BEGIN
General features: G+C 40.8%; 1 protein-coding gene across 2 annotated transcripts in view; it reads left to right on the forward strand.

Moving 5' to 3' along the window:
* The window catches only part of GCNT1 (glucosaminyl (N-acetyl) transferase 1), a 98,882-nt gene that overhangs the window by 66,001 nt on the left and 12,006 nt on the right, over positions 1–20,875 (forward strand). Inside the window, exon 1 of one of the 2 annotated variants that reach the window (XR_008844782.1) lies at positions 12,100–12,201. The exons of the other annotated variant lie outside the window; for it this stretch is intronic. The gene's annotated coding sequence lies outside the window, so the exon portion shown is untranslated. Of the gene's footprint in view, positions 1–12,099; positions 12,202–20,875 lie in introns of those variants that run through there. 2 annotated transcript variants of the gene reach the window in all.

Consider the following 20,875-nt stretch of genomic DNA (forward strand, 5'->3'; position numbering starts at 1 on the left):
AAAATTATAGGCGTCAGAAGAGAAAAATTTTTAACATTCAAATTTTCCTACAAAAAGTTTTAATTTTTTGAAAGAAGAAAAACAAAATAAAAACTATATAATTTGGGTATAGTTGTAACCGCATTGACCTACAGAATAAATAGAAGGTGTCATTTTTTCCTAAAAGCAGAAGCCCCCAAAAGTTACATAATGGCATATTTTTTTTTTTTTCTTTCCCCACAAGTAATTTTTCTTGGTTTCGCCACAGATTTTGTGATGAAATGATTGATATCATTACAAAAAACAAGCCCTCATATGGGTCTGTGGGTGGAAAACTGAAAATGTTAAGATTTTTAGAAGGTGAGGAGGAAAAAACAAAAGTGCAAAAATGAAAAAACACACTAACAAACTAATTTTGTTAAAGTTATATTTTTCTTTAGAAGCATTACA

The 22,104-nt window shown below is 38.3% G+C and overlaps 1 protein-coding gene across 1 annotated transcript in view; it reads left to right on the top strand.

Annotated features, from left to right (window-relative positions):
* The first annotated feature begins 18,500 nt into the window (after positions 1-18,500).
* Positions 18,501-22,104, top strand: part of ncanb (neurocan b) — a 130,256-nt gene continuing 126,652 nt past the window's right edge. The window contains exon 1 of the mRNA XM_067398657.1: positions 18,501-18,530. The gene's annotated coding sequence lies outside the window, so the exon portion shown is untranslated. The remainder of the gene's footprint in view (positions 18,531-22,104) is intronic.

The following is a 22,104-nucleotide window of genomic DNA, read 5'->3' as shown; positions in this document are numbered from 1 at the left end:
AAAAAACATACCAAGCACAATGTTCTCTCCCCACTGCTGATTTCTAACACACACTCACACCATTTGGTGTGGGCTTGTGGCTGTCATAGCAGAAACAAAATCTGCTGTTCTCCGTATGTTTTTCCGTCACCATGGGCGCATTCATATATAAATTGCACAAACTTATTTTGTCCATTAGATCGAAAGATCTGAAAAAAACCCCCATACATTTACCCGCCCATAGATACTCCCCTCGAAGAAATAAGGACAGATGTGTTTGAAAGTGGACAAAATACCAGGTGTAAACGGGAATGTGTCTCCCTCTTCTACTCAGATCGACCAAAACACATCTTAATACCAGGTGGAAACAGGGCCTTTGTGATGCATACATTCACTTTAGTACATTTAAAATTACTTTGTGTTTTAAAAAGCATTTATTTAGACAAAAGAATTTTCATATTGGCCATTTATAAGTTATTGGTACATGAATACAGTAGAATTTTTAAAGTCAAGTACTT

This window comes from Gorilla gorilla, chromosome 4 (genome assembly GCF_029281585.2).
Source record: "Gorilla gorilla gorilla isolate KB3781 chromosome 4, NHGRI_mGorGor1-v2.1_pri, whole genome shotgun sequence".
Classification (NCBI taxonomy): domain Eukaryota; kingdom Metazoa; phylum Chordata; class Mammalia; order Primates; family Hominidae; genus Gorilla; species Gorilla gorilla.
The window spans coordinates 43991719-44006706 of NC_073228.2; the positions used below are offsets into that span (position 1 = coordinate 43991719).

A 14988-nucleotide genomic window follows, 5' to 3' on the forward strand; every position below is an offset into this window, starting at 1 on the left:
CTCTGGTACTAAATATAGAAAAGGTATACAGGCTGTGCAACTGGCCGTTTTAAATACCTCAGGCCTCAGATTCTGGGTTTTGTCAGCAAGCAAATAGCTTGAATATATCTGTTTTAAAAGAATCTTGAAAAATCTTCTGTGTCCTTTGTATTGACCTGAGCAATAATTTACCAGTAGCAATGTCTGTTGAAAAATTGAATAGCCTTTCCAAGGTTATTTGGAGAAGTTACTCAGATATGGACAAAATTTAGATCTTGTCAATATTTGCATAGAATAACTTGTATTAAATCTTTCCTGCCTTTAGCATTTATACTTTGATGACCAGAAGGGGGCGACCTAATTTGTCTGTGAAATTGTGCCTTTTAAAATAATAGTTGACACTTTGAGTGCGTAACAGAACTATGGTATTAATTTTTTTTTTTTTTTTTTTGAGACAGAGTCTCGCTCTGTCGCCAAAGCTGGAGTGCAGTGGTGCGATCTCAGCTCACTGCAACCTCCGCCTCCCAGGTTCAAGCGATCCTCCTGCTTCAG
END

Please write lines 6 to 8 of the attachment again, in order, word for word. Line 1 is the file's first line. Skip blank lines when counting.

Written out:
The 22,104-nt window shown below is 38.3% G+C and overlaps 1 protein-coding gene across 1 annotated transcript in view; it reads left to right on the top strand.

Annotated features, from left to right (window-relative positions):
* The first annotated feature begins 18,500 nt into the window (after positions 1-18,500).